By Betsy Burns, CQL Quality Enhancement Specialist
Research has shown people with IDD face many barriers due to a variety of factors that restrict the overall quality of their lives. An individual’s lack of knowledge about sexuality violates their inherent sexual rights as human beings and inhibits healthy relationships, sometimes leading to poor decision-making around the expression of their sexuality. The position of The Arc (2008) states “every person has the right to exercise choices regarding sexual expression and social relationships. The presence of an IDD, regardless of severity, does not, in itself, justify loss of rights related to sexuality.” As mentioned by Carli earlier, these rights are also reinforced by the United Nations (2006).
Herein lies a dilemma. One of the barriers to an individual’s sexual rights is the inconsistency or lack of supports from providers. Many providers will indicate that they understand that people with IDD have inherent sexual rights, however, struggle with the very idea of sexuality education and who should provide it. Providers struggle with what, if any, ramifications may develop from parental concerns; however, people with IDD have the right to relationships and education about sexuality even if their providers or parents don’t want them to.
So what’s a provider to do? Moreover, what’s a person who trusts providers to support them in their lives – all aspects of their lives – including their right to sexual expression and social relationships, to do? Also, family as natural supports may not see their son or daughter as a sexual person and shy away from discussing this at all. All of this demonstrates that generating long-lasting change is crucial at all levels to fully support a person’s quality of life and their access to sexuality and sexuality education. Therefore, it is a provider’s responsibility to support, respect, protect, and enforce all the rights of people with IDD, including the right and responsibility to be a sexual human being.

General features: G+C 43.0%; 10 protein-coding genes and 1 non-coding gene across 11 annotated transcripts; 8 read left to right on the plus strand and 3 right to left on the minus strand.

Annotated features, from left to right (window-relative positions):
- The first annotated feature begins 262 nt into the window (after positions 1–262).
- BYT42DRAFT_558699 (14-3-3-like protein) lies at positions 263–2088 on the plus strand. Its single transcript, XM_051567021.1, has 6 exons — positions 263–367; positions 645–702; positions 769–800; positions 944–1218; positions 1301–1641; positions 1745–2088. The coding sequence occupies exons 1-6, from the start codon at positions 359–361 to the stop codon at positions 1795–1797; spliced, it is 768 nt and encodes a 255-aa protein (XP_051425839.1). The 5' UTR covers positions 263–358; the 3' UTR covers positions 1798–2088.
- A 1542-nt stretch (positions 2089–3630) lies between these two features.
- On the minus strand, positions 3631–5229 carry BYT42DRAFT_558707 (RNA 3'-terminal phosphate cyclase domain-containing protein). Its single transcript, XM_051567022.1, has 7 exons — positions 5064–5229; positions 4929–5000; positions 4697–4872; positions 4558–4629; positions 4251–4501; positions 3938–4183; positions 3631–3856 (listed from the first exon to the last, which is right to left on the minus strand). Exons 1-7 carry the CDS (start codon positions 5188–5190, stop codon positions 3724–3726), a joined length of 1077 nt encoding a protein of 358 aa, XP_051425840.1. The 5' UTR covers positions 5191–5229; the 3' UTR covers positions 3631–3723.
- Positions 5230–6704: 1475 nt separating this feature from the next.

Just like non-disabled people, it is important to promote healthy relationships for people with IDD and to provide access to sexuality education. Becoming an “ask-able” support person, whether it is a provider or a parent, requires someone who is comfortable having the conversation. An “ask-able” support person around sexuality education, simply means being open to both acknowledging and helping someone with information they may have around sexuality or directing that person to someone who has the comfort level to give facts and resources to the person.
Direct support professionals have the most contact with people with IDD. Training specifically for the Direct Support Professional (DSPs) should include identifying their own beliefs, values, and perceptions about sexuality, relationships, and disability. DSPs should also understand regulations and policies, while developing skills to answer or direct the person to resources that will cover questions they may have around sexuality. It is important to have conversations with parents who do not view their son or daughter as sexual people and to explain the significance of sexuality education. Parents could be involved to discuss similar topics as natural supports for the person.
To that end, it is also valuable to create educational classes for providers and natural supports that enhance their knowledge and comfort level around the topic of sexuality education. It is vital that people with IDD know that they have someone they can turn to who will support them with this area of their lives without passing judgement or ignoring they are sexual human beings. Strong advocacy by an organization’s board and administrative team around policies and training, provide a foundation on which to build rich sexuality education programs for people with IDD, their families, and the staff who provide services and supports.
There are a number of resources available to help organizations strengthen their sexuality and relationship polices, educate and guide staff, and educate people with IDD below.
- The Quality of Life Curriculum: (The QOL Curriculum: Building Healthy Selves, Forming Healthy Relationships)
- Michelle Garcia, Psy.D. & associates P.O. Box 8915, The Woodlands, TX, 77387 www.drmgarcia.vpweb.com
- Proud and Included: Neumann Family services in partnership with the Illinois Council on Developmental http://www.proudandincluded.org/
- The Facts of Life and More: Sexuality and Intimacy for People with Intellectual and Developmental Disabilities, by Leslie Walker-Hirsh http://www.LeslieWalker-Hirsch.com
- Sexuality and Developmental Disabilities Workshops, Katherine McLaughlin www.disabilityworkshops.com